Smoking as a risk factor
Smoking is one of the risk factors for developing serious diseases. These include, for example, a heart attack or stroke.
How does smoking affect your health?
A cigarette contains 5 000 harmful substances, and 60 of those are carcinogenic. Smoking is particularly harmful in the following areas:
- increases the risk of blood clots
- disrupts platelets' function
- increases the number of white blood cells
- reactive oxygen species are being produced and further damage the surface of blood vessels
What happens to your body when you light a cigarette?
- even within the first few minutes only being in a space with smoke, changes are apparent on the vessel layer - endothelium
- blood pressure rises and stays high even 30 minutes after smoking - up to 20 mmHg
- heart contractions are intense, pulse is elevated
- hormone levels rise
- blood vessels are narrowing
What are the effects of smoking?
- Lungs - increases the risk of lung cancer, disrupts lungs' self-cleaning ability, coughing
- Blood vessels, heart, and the brain - speeds up atherosclerosis which might later lead to heart attack or stroke
- Skin, hair, teeth, breath - speeds up ageing and wrinkling
- Fertility - increases the possibility of miscarriage or birth defects, smokers' new-borns are less immune to illnesses and addictions
- Digestive tract - worsens digestion, risk of pancreatic cancer
- Cancer - smoking is inseparably connected to lung, oral cavity, pancreatic, cervical, kidney, bladder, bowel, or anal cancer
How to quit smoking?
- Get advice from your general practitioner (GP).
- Visit a smoking cessation centre.
- Learn if your insurance company pays for such treatment.
- Pick a day and start your journey.
- Change your routine, habits, and find new hobbies.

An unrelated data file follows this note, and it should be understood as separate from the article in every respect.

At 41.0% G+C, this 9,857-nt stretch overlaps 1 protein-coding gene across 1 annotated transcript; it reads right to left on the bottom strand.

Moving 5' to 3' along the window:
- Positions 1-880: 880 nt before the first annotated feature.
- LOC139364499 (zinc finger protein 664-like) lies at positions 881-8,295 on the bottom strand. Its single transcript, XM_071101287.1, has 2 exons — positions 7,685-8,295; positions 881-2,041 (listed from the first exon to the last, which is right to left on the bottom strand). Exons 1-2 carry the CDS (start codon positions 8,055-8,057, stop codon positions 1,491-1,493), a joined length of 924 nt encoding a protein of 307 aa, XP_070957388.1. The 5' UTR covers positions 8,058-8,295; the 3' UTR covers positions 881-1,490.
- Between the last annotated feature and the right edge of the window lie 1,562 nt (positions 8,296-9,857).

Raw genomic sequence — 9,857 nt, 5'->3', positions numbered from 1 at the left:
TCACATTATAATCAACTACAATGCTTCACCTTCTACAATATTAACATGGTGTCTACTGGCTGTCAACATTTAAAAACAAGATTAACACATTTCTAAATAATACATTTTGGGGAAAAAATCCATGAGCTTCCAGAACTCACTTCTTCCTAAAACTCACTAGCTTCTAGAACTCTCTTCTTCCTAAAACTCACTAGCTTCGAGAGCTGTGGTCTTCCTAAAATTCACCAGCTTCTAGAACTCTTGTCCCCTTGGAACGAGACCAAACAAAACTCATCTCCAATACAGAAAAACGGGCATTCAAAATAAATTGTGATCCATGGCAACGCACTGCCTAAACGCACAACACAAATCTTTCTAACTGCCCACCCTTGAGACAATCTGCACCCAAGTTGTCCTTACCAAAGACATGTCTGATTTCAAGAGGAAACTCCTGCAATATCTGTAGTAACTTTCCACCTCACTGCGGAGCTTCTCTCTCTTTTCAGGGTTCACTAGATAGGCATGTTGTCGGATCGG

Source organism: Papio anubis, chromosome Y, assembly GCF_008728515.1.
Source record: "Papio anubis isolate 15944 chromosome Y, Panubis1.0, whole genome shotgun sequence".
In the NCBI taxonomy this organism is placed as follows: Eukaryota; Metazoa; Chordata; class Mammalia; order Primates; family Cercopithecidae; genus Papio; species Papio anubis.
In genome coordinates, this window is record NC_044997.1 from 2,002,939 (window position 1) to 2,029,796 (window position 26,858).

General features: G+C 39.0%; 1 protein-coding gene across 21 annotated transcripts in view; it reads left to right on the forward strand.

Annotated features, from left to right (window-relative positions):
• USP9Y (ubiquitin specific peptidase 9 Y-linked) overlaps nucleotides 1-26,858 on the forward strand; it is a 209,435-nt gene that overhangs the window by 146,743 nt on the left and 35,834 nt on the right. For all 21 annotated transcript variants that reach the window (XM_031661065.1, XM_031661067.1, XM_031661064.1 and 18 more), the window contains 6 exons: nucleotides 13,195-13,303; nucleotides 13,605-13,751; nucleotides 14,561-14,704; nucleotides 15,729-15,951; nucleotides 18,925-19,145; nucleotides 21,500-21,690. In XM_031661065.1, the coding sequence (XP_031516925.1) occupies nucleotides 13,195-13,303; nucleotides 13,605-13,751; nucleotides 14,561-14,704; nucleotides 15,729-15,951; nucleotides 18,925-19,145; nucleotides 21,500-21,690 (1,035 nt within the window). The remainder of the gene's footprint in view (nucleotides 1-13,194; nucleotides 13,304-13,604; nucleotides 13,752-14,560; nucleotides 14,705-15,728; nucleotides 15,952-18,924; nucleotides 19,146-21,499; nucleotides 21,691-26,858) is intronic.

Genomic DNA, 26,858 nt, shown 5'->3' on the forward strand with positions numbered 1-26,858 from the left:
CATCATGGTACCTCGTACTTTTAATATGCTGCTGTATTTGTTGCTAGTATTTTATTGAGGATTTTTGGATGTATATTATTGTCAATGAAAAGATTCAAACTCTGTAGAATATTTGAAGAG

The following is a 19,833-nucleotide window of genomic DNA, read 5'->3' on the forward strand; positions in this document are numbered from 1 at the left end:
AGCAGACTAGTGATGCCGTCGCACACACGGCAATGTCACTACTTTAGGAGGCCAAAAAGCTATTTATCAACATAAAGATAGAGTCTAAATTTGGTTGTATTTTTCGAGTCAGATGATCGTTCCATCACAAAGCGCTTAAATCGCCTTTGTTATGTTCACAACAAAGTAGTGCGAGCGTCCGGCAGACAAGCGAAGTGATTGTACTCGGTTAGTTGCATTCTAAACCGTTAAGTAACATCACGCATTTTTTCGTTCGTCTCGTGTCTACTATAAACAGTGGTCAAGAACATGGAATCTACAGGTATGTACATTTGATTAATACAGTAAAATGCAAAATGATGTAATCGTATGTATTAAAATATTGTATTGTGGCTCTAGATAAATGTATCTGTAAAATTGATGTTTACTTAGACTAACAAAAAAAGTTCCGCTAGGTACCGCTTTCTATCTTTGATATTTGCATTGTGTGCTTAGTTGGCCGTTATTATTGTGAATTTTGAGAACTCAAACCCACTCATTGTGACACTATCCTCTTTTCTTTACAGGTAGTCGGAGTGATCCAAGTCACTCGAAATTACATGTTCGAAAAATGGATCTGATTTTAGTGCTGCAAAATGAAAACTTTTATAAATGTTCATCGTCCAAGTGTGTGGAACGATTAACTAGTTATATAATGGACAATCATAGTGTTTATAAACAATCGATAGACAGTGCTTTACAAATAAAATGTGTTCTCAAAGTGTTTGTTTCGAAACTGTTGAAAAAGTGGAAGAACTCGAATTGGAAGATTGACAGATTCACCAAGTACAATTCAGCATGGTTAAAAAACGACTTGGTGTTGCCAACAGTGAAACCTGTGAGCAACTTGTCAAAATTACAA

- Avoid situations in which you'd normally light a cigarette.
- Don't hesitate to use nicotine sprays, chewing gums, pastilles or patches.
What to do when...
5 important steps to do when you have or see someone else having a heart attack or stroke.
- Don't panic, don't look for advice on the internet and start acting!
- Call 155 for help!
- Stay where you are and wait for an ambulance
- Is the patient conscious? Shoothe him/her. Check breathing and reactions (talk, pinch the patient's ear)
- Is the patient unconscious? Check breathing - tilt the patient's head back and see, if the chest is moving up and down. If the patient is not breathing, start chest compressions immediately!
What happens if you quit smoking?
- 20 minutes: pulse and blood pressure goes back to normal
- 24 hours: carbon monoxide is leaving the body, lungs' self-cleaning ability is restored
- 48 hours: nicotine left the body, taste and smell gets progressively better
- 1 year: risk of heart attack drops by half
- 10 years: risk of lung cancer drops by half
How many smokers are there in the Czech Republic?
The number of smokers decreased in the Czech Republic. In 2017, approximately 2,4 million Czechs smoked every day. In 2019 the number dropped to 2 million.